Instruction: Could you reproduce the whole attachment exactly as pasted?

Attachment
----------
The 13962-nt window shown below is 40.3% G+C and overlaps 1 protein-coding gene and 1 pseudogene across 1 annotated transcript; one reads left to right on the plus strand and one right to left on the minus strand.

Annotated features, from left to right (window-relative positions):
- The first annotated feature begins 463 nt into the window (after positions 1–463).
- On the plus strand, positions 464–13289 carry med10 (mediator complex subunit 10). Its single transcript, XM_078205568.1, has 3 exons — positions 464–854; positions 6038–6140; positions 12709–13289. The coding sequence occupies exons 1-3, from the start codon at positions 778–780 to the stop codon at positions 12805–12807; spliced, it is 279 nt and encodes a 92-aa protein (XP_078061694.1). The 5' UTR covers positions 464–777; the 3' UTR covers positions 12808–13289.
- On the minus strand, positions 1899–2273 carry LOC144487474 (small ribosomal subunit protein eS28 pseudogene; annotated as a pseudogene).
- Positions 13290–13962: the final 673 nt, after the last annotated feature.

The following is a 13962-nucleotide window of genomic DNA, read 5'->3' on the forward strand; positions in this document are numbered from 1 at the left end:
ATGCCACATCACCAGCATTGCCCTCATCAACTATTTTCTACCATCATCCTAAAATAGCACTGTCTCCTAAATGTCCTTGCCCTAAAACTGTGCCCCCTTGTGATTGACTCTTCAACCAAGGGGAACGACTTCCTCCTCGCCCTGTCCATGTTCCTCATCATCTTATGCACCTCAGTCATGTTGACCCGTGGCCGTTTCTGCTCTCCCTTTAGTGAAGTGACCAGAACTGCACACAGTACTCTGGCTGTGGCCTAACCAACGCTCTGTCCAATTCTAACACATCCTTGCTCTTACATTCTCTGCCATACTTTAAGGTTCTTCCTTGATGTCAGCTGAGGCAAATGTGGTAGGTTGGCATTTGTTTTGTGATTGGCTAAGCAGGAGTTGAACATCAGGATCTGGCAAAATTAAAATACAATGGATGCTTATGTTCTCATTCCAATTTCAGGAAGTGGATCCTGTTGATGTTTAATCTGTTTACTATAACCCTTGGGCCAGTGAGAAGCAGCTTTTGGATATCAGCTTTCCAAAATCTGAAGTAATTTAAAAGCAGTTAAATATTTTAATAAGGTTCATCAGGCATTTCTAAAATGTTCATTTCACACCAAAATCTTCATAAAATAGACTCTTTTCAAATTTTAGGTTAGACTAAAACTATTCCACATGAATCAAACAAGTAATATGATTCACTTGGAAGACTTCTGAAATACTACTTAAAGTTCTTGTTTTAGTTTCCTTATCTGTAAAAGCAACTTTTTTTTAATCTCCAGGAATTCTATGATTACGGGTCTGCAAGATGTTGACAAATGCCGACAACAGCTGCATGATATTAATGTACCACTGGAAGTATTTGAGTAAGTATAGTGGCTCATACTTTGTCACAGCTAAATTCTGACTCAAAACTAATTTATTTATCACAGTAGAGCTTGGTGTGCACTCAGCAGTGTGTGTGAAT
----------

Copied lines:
The 13962-nt window shown below is 40.3% G+C and overlaps 1 protein-coding gene and 1 pseudogene across 1 annotated transcript; one reads left to right on the plus strand and one right to left on the minus strand.

Annotated features, from left to right (window-relative positions):
- The first annotated feature begins 463 nt into the window (after positions 1–463).
- On the plus strand, positions 464–13289 carry med10 (mediator complex subunit 10). Its single transcript, XM_078205568.1, has 3 exons — positions 464–854; positions 6038–6140; positions 12709–13289. The coding sequence occupies exons 1-3, from the start codon at positions 778–780 to the stop codon at positions 12805–12807; spliced, it is 279 nt and encodes a 92-aa protein (XP_078061694.1). The 5' UTR covers positions 464–777; the 3' UTR covers positions 12808–13289.
- On the minus strand, positions 1899–2273 carry LOC144487474 (small ribosomal subunit protein eS28 pseudogene; annotated as a pseudogene).
- Positions 13290–13962: the final 673 nt, after the last annotated feature.

The following is a 13962-nucleotide window of genomic DNA, read 5'->3' on the forward strand; positions in this document are numbered from 1 at the left end:
ATGCCACATCACCAGCATTGCCCTCATCAACTATTTTCTACCATCATCCTAAAATAGCACTGTCTCCTAAATGTCCTTGCCCTAAAACTGTGCCCCCTTGTGATTGACTCTTCAACCAAGGGGAACGACTTCCTCCTCGCCCTGTCCATGTTCCTCATCATCTTATGCACCTCAGTCATGTTGACCCGTGGCCGTTTCTGCTCTCCCTTTAGTGAAGTGACCAGAACTGCACACAGTACTCTGGCTGTGGCCTAACCAACGCTCTGTCCAATTCTAACACATCCTTGCTCTTACATTCTCTGCCATACTTTAAGGTTCTTCCTTGATGTCAGCTGAGGCAAATGTGGTAGGTTGGCATTTGTTTTGTGATTGGCTAAGCAGGAGTTGAACATCAGGATCTGGCAAAATTAAAATACAATGGATGCTTATGTTCTCATTCCAATTTCAGGAAGTGGATCCTGTTGATGTTTAATCTGTTTACTATAACCCTTGGGCCAGTGAGAAGCAGCTTTTGGATATCAGCTTTCCAAAATCTGAAGTAATTTAAAAGCAGTTAAATATTTTAATAAGGTTCATCAGGCATTTCTAAAATGTTCATTTCACACCAAAATCTTCATAAAATAGACTCTTTTCAAATTTTAGGTTAGACTAAAACTATTCCACATGAATCAAACAAGTAATATGATTCACTTGGAAGACTTCTGAAATACTACTTAAAGTTCTTGTTTTAGTTTCCTTATCTGTAAAAGCAACTTTTTTTTAATCTCCAGGAATTCTATGATTACGGGTCTGCAAGATGTTGACAAATGCCGACAACAGCTGCATGATATTAATGTACCACTGGAAGTATTTGAGTAAGTATAGTGGCTCATACTTTGTCACAGCTAAATTCTGACTCAAAACTAATTTATTTATCACAGTAGAGCTTGGTGTGCACTCAGCAGTGTGTGTGAAT